Wheelbuilding is a very useful skill when customizing bicycles. I have a Raleigh Sport from 1970, normally equipped with a 3 speed Sturmey Archer hub and a set of cantilever breaks, which I want to convert to a single speed bike equiped with a Bendix coaster brake:
First I gather a 36 H coaster hub, a rim, 36 spokes and nipples, a tire and a tube (all of which are recycled materials). I'll use a small flat head screwdriver and a spoke wrench to loosen and tighten the spokes:
I take apart the hub so that I have access to the lips on its edges, through which the spokes will go.
Install the key spoke, from the right of the hub to the right of the valve hole, and which runs inside the lip of the hub, and therefore is introduced from the outside. Grease its thread before screwing the nipple on it. The hub here presents its cog side (or freewheel):
Repeat the procedure leaving a hole between each spoke at the hub, and three holes between each spoke at the rim:
This is what the wheel looks like after the first set of 9 trailing spokes have been installed:
Flip the wheel. Now the key spoke is at the left of the valve hole. At the hub, find the hole that is slightly to the left of the one through which the key spoke runs on the other side. Run a spoke through it, all the way to the hole on the rim that is to the left of the one through which the key spoke is affixed:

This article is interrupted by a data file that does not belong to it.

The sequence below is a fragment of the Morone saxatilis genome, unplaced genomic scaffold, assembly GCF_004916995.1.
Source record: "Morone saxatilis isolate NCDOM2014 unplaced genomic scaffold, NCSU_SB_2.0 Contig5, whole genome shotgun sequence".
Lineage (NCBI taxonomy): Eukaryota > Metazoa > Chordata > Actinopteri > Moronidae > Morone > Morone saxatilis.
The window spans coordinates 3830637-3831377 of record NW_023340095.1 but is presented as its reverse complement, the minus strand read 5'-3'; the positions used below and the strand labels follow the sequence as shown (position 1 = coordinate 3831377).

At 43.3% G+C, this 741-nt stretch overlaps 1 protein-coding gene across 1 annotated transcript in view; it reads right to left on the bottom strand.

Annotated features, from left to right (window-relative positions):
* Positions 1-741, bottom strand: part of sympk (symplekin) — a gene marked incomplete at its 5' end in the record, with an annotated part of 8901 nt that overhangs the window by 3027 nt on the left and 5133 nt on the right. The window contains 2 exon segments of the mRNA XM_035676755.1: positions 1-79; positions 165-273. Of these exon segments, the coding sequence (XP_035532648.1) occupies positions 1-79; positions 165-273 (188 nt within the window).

That's after the two sets of trailing spokes have been installed:
Flip the wheel back. Now to the leading spokes, which run outside the lip of the hub, cross three trailing spokes: two over and the last one under. The first set of leading spokes will reach the holes to the right of the trailing spokes already attached.
Here is the view from the top after the first set of 9 leading spokes are attached:
Second set of leading spokes on the other side:
Notice that the valve hole is easily accessible with spokes running parallel on each side:
Tighten the nipples with a screwdriver...
... and a spoke wrench:
Rebuild the coaster hub:
True the wheel either with a truing stand, or like me, on the frame using your eyes:
Remount the tube and tire, et voilà:
Now I just need to find a chain...
For more info on how to build a wheel check out Sheldon Brown's wheel building tutorial. That's where I learned how to do it.